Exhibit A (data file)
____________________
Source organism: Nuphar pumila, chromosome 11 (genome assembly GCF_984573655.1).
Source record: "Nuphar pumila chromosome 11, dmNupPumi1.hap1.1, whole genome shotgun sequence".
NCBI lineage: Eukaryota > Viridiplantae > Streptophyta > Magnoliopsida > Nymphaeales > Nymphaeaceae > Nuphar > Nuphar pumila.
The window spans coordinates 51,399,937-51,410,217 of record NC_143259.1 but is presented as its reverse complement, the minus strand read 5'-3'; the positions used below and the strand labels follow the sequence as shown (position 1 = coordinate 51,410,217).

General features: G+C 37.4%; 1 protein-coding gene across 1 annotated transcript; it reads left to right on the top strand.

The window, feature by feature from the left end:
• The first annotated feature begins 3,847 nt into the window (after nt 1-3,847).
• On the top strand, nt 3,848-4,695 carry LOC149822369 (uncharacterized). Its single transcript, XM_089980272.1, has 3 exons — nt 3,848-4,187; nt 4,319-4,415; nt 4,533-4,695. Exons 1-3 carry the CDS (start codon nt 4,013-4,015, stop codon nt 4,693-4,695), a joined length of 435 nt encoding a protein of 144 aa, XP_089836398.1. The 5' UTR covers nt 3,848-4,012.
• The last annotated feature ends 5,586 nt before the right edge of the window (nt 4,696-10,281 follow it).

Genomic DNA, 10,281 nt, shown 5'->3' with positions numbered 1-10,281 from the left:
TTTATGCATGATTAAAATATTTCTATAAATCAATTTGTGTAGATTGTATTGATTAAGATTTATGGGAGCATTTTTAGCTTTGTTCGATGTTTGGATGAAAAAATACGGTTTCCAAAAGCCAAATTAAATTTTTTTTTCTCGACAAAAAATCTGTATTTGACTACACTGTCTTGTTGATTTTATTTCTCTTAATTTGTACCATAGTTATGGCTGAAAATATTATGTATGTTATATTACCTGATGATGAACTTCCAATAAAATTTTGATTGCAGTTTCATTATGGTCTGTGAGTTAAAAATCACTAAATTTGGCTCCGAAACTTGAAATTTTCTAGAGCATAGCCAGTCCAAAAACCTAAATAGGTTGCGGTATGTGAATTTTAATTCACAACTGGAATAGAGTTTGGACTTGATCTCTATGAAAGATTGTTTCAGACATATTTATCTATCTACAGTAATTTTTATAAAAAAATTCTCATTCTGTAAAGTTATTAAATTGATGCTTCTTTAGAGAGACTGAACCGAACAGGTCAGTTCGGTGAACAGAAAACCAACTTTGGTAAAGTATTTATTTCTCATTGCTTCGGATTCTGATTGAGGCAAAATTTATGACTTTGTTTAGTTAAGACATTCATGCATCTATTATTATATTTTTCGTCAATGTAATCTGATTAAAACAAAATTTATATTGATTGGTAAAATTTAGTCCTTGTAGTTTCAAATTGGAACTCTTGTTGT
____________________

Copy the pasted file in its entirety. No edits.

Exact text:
Source organism: Nuphar pumila, chromosome 11 (genome assembly GCF_984573655.1).
Source record: "Nuphar pumila chromosome 11, dmNupPumi1.hap1.1, whole genome shotgun sequence".
NCBI lineage: Eukaryota > Viridiplantae > Streptophyta > Magnoliopsida > Nymphaeales > Nymphaeaceae > Nuphar > Nuphar pumila.
The window spans coordinates 51,399,937-51,410,217 of record NC_143259.1 but is presented as its reverse complement, the minus strand read 5'-3'; the positions used below and the strand labels follow the sequence as shown (position 1 = coordinate 51,410,217).

General features: G+C 37.4%; 1 protein-coding gene across 1 annotated transcript; it reads left to right on the top strand.

The window, feature by feature from the left end:
• The first annotated feature begins 3,847 nt into the window (after nt 1-3,847).
• On the top strand, nt 3,848-4,695 carry LOC149822369 (uncharacterized). Its single transcript, XM_089980272.1, has 3 exons — nt 3,848-4,187; nt 4,319-4,415; nt 4,533-4,695. Exons 1-3 carry the CDS (start codon nt 4,013-4,015, stop codon nt 4,693-4,695), a joined length of 435 nt encoding a protein of 144 aa, XP_089836398.1. The 5' UTR covers nt 3,848-4,012.
• The last annotated feature ends 5,586 nt before the right edge of the window (nt 4,696-10,281 follow it).

Genomic DNA, 10,281 nt, shown 5'->3' with positions numbered 1-10,281 from the left:
TTTATGCATGATTAAAATATTTCTATAAATCAATTTGTGTAGATTGTATTGATTAAGATTTATGGGAGCATTTTTAGCTTTGTTCGATGTTTGGATGAAAAAATACGGTTTCCAAAAGCCAAATTAAATTTTTTTTTCTCGACAAAAAATCTGTATTTGACTACACTGTCTTGTTGATTTTATTTCTCTTAATTTGTACCATAGTTATGGCTGAAAATATTATGTATGTTATATTACCTGATGATGAACTTCCAATAAAATTTTGATTGCAGTTTCATTATGGTCTGTGAGTTAAAAATCACTAAATTTGGCTCCGAAACTTGAAATTTTCTAGAGCATAGCCAGTCCAAAAACCTAAATAGGTTGCGGTATGTGAATTTTAATTCACAACTGGAATAGAGTTTGGACTTGATCTCTATGAAAGATTGTTTCAGACATATTTATCTATCTACAGTAATTTTTATAAAAAAATTCTCATTCTGTAAAGTTATTAAATTGATGCTTCTTTAGAGAGACTGAACCGAACAGGTCAGTTCGGTGAACAGAAAACCAACTTTGGTAAAGTATTTATTTCTCATTGCTTCGGATTCTGATTGAGGCAAAATTTATGACTTTGTTTAGTTAAGACATTCATGCATCTATTATTATATTTTTCGTCAATGTAATCTGATTAAAACAAAATTTATATTGATTGGTAAAATTTAGTCCTTGTAGTTTCAAATTGGAACTCTTGTTGT